After tossing in the towel for the final 5K of Vulture Bait I had a rough couple of weeks trying to maximize my recovery and continue enough running to maintain some level of aerobic fitness. Just to keep things interesting, Mother Nature decided that a week of monsoon like conditions would be appropriate. The cold and wet wreaks havoc with me at the best of times, the cold getting into my hamstring started to affect my knee. I really began to question whether starting the race was even an option. Near the end of the week, I received a thank you card in the mail from Ron. He had dislocated his shoulder when he fell during the final 6K Vulture Bait and was going to require surgery to have it repaired.
I experimented with differing clothing combinations trying to find something that would keep me warm enough without seeming overdressed. Compared to my running buddies, I was still way overdressed and freezing. I packed a number of clothing combinations and waited to see what the weather would be on race day morning as it poured rain day after day after day as the temperature dropped lower and lower.
Up at 3am to pick up Julianne in an hour and drive to St Thomas to catch the bus leaving for Hamilton at 5am with the Run for Your Life crew. A pit stop to use the bathroom and grab another coffee and we arrived at the Community Center at ArcelorMittal Park with time to spare before the marathon group started at 8am.
The temperature was tight to 0C/32F with a bit of a wind chill. Thankfully the sun was shining so I decided to stick with my winter tights and lighten up a bit on the upper layer with a long sleeve shirt and light jacket with removable sleeves. Heaven forbid if for some unknown reason I ever over heated, the sleeves cold come off. On the other side, the black jacket would absorb any heat from the sun and give the illusion of warmth.
Heading to the start line I wiggled my way behind the 1:40 pace group and hoped for the best.
I should have wiggled up a bit more, it took until 3km to fall into the back of the pace group. Only a couple of times very near the start did the wind feel like it was behind us, I certainly wasn’t over heating and if I did feel warm, I’d slip my gloves off my thumb and palm of my hand just enough to cool them. Over the day I must have done this 3 or 4 times but for the most part, the gloves stayed on.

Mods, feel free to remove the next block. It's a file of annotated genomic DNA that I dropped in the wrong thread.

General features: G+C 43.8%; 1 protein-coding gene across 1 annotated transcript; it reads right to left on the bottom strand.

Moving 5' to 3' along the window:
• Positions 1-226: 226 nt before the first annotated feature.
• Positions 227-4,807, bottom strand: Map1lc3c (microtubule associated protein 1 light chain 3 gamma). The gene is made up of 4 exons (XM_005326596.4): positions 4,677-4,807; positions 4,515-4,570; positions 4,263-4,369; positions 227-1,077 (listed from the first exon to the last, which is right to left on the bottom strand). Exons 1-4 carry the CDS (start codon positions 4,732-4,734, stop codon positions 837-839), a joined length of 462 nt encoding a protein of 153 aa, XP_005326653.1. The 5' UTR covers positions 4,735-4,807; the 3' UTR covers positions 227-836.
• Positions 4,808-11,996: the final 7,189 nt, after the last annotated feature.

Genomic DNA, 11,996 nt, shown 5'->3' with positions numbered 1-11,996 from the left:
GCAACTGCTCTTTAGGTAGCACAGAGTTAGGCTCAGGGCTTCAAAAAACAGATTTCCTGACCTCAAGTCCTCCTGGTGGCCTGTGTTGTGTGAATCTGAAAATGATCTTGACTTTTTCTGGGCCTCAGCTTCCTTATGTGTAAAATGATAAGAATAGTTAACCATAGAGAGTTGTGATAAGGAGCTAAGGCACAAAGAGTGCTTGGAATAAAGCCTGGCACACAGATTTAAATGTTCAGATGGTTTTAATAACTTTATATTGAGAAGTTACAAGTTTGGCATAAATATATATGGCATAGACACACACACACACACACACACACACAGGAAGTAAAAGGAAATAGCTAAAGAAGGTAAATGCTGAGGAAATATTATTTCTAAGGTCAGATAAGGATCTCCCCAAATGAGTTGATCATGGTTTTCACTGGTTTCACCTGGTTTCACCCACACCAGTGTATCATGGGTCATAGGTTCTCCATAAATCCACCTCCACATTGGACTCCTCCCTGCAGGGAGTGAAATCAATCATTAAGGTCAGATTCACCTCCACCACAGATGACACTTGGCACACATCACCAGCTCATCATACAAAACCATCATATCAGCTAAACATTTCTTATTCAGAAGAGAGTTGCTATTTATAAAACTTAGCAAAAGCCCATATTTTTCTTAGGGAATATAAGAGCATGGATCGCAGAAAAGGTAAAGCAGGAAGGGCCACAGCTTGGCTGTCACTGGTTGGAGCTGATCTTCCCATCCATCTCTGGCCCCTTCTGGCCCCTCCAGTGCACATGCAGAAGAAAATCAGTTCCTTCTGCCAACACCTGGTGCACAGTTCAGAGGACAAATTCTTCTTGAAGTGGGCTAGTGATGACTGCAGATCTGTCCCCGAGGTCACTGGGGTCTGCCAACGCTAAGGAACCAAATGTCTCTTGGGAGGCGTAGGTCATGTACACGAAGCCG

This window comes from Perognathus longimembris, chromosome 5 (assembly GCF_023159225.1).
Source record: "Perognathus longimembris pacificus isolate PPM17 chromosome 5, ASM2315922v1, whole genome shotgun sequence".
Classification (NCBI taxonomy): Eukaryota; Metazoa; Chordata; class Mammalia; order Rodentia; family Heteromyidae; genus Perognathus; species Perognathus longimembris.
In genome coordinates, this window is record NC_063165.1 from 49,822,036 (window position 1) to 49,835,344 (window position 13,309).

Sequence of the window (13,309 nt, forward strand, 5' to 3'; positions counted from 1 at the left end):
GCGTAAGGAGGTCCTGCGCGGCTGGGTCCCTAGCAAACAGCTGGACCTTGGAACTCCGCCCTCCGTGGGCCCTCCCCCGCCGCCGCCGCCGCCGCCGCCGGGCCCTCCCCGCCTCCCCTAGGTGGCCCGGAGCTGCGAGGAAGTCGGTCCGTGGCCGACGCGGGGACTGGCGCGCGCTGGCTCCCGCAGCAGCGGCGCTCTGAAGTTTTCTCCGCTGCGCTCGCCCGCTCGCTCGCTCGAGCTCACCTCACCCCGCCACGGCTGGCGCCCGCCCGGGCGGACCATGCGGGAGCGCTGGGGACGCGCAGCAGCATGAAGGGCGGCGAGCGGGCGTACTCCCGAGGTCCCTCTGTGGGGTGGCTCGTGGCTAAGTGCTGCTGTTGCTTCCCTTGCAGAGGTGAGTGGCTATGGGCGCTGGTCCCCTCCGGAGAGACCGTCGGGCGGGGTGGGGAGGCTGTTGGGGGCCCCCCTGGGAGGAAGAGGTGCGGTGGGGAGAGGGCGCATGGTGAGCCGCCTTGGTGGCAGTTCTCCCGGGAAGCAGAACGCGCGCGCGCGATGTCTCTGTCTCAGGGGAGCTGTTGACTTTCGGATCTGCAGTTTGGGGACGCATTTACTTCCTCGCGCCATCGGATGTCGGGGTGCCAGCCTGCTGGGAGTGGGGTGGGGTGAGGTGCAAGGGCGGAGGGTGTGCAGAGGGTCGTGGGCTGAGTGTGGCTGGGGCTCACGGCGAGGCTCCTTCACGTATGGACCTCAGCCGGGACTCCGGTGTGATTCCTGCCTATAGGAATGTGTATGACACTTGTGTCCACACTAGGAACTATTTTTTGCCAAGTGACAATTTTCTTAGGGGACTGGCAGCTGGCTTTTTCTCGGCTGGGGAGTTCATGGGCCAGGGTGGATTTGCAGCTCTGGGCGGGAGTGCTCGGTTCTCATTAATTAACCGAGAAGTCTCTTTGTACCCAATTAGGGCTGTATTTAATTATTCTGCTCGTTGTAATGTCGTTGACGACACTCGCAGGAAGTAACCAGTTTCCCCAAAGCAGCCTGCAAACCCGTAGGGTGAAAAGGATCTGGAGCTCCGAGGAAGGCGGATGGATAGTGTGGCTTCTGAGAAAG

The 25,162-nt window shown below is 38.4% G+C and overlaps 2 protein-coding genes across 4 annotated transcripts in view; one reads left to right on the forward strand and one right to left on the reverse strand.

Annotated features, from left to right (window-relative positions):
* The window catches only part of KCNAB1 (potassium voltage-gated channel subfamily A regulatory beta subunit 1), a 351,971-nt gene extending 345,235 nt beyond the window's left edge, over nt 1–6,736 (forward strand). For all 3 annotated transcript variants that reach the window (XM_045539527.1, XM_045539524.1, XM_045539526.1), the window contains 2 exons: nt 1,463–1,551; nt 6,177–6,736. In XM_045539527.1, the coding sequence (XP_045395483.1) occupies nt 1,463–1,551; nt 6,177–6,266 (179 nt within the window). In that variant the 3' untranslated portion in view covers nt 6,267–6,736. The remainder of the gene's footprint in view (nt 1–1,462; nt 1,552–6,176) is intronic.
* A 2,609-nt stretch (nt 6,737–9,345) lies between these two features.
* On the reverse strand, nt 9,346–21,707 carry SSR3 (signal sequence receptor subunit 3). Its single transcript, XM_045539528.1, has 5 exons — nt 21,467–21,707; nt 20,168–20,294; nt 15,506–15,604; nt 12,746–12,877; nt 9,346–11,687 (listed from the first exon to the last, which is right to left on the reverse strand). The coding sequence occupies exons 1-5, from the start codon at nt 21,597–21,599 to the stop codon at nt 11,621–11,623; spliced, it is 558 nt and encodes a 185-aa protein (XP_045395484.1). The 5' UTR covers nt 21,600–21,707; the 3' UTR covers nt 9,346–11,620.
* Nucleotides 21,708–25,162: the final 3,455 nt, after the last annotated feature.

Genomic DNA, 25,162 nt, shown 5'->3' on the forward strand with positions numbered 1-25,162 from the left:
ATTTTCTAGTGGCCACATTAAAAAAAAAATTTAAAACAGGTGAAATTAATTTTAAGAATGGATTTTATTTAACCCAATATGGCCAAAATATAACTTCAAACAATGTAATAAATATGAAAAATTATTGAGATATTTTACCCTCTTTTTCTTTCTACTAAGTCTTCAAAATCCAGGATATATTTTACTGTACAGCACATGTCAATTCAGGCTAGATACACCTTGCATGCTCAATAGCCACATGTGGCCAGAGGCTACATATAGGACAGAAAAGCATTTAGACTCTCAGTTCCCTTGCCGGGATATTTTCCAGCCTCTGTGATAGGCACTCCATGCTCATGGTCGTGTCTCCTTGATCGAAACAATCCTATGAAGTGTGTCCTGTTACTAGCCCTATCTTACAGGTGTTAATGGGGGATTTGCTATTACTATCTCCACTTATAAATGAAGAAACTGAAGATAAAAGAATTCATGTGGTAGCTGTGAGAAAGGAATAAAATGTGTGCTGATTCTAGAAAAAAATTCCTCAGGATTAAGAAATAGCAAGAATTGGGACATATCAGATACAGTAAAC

Just before reaching the Red Hill Valley Parkway, I came up behind Terri. I was surprised to see her knowing she had a 100 miler planned for the following weekend. We exchanged pleasantries as I hung on to the back of the pace group.
Once on the Parkway, I had a decision to make. Do I stay with the pace group or run my own pace down the 7km hill. I felt good, a minor side stitch, nothing from the right knee or ankle, and the hamstring wasn’t bothering me. Off I went, to run my pace and take advantage of the downhill.
Only one problem. The wind was right in our faces or whipping around to the side. Try as I might to shelter with other runners, I could never totally get out of the wind. Any advantage from the downhill seemed to be dissipating the further along we ran. I slowly began to feel like I did running the full marathon last year. I wanted the downhill to end. This year I knew about the small trail transition to get down to the water front.
And again the transition from downhill, to trail, to rolling messed with me. The hamstring isn’t strong enough to handle rolling terrain. The brick like heaviness in the legs from coming off the downhill messes with your pacing and what was with that damn wind? It just wouldn’t stop. The dreaded feeling of it slipping away began wheedling its way into my head. While I slowed, I pressed on.
Onto the waterfront bike way, still the wind, the waves I listened to the soothing sounds crashing onto the beach, I fed off the bright sun and tried my best to ignore the dead feeling in my legs.
The half marathon leaders went by in the opposite on their way to the finish line.
A lot of other people started to go by as well.
Somewhere between 4 and 5 kilometers left the 1:40 pace group went by. On the plus side, I was still moving forward but it felt so slow. If I walked I knew it was over. With about 2km left, Terri went by.
Was she sweating? Didn’t look like it to me.
Was she sweating? Didn’t look like it to me.
Another few minutes and I could see the finish line and hear people cheering. I looked at the ground and saw a painted 700. WTF? Still 700 meters to the finish and that turn and uphill (slope) finish. Approaching the finish line, I heard my name called, looked at the clock, it was still under 1:45 and remembered to stop my watch. As soon as the medal was around my neck I had a paramedic on me asking if I was OK. I know he was evaluating my condition as he helped me get into a post run hooded jacket they were giving out at the finish.
|Julianne holding me up at the Finish Line|
Never have I ever been so glad a race was over. I got into the heated food tent and found the soup and made the mistake of sitting. It took a long time to get back up.
Hamilton, you hate me, three races over three years and all of them in below freezing temperatures. If I could raise my hand, it would have a white flag in it.